As the director of The Crow, Dark City and I, Robot, Alex Proyas is one of my top five all time favorite directors, and he doesn’t disappoint here. The man knows how to tell a story, even one that takes on heavy metaphysical themes including (in the case of this film), a deterministic universe versus a random one, without talking down to the audience. The movie has a genuine feel of dread as events unfold, sometimes with frighteningly graphic consequences, and it’s refreshing to see a film not shying away from the realities of loss of life in a tragedy. More than once I was surprised, not by the story itself (which was admittedly kind of predictable), but by the choices Proyas made in unveiling that story and letting it play out. At times the plot seems just a little too tidy, with some pretty amazing coincidences, but depending on how accepting you are of the predestination aspects of the plot this may or may not hinder your enjoyment of the film. It didn’t hinder mine. There’s some emotional resonance as well, as we follow Cage’s character through an evolution of a disbelieving pastor’s kid, to a man who’s willing to go on faith alone.
Ultimately the best thing I can say about this film is that it stuck with me. The ideas put forth and the plotlines that provided them a backdrop continue to ruminate in my head even a few days after seeing the film. The film makes you think, which is rare these days. This is what we need more of; The kind of science fiction/ fantasy story that would be perfectly at home as an extended episode of the Twilight Zone–entertaining us with wondrous sights in an impossible universe while making us ponder the nature of our own.
- You know something bad is going to kill a lot of people and you go the exact location this is supposed to take place? I appreciate you want to stop the loss of life, but you’ve got a kid, man.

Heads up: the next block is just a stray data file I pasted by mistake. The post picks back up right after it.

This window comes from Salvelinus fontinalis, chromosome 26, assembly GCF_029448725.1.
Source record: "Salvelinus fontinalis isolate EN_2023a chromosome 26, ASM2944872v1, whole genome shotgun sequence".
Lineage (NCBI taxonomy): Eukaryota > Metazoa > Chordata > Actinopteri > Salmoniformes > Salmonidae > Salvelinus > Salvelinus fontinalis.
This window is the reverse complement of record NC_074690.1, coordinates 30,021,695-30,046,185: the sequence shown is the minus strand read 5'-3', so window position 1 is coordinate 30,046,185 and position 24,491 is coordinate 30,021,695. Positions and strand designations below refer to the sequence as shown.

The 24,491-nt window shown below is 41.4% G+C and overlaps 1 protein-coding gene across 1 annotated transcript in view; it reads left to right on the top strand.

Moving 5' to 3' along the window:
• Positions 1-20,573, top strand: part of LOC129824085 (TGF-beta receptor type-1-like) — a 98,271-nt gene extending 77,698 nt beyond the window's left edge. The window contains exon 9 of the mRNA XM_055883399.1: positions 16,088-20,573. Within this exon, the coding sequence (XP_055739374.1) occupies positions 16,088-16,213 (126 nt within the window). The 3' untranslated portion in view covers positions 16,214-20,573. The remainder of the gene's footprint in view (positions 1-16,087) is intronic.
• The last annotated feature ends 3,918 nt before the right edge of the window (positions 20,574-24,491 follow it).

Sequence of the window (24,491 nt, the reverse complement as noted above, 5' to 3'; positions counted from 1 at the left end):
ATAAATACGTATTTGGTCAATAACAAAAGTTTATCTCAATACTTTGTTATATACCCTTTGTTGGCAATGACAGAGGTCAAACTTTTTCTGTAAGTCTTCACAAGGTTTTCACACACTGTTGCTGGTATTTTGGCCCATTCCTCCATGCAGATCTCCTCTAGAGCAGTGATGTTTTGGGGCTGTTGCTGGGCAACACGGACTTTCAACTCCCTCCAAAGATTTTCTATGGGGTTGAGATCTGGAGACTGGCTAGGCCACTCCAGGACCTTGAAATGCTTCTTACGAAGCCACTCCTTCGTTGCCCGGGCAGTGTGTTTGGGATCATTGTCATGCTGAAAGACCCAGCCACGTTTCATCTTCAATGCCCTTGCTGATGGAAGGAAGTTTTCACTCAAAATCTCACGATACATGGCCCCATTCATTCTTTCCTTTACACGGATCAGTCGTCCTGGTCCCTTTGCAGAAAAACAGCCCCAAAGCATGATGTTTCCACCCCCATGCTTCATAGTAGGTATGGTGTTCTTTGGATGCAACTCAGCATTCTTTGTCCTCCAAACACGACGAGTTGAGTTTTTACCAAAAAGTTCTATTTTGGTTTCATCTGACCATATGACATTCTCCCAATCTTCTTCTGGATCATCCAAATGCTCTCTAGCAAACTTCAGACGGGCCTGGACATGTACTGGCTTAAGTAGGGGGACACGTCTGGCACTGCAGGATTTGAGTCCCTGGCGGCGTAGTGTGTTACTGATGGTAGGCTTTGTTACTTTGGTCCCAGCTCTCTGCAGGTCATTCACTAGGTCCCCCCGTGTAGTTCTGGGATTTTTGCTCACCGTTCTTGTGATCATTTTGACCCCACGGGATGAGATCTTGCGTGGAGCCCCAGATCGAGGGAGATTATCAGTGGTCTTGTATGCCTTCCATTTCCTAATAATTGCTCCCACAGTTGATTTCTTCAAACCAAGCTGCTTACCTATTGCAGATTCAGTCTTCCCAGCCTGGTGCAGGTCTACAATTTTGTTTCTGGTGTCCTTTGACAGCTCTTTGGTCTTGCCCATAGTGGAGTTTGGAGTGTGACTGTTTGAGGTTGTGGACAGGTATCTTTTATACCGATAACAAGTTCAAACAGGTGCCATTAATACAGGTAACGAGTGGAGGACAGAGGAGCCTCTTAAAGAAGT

- Lucinda and Abby are played by the same little girl (Lara Robinson)?
- WILHELM SCREAM! heard during the subway crash.
- The last line of the movie is “I know”.
- This is the second film featuring Rose Byrne to revolve around the possible end of the world. The first was Sunshine.
- Richard Kelly was originally set to write and direct the project.
- The school in the movie is William Dawes Elementary. William Dawes was one of the riders who, like Paul Revere, warned the minutemen that British troops were coming. Just like a child at his namesake school was trying to warn people what was coming.
- The text of the time capsule plaque reads, “We, the 3rd grade class of William Dawes Elementary School, in the year of 1959 A.D., hereby commit our visions of the future as a token of hope and friendship toward our successors, the class of 2009 A.D.”
- [Spoilers!] Some possible biblical references include Luke 21:25-26 (astronomical phenomenon), Ezekiel 1 (the picture on the wall of the trailer), Revelation 14:18, 2 Peter 3:7, Joel 1:18-20 (all of which state that the world will end in fire), “Jesus is the answer” written on the van, 1 Thess 4:17 (the rapture), 1 Samuel 3 (Samuel the kid hearing whispers from God that the adults could not), the new “Garden of Eden”.
Caleb Koestler: I can’t consume that. I’ve decided to become a vegetarian.
John Koestler: Well, when were you planning on telling the guy who buys the groceries around here?
Caleb Koestler: Are you deaf? I just told you now, Dad.
Stacey: Well, what do you believe?
John Koestler: I think $#!% just happens. But that’s me.
John Koestler: Look, I’m not saying that eighty-one people are going to die tomorrow. I just want to know why *THIS* (points to numbers list) SAYS THEY ARE!
John Koestler: The numbers are the key to everything.
If You Liked This Movie, Try These:
- Dark City
- Miracle Mile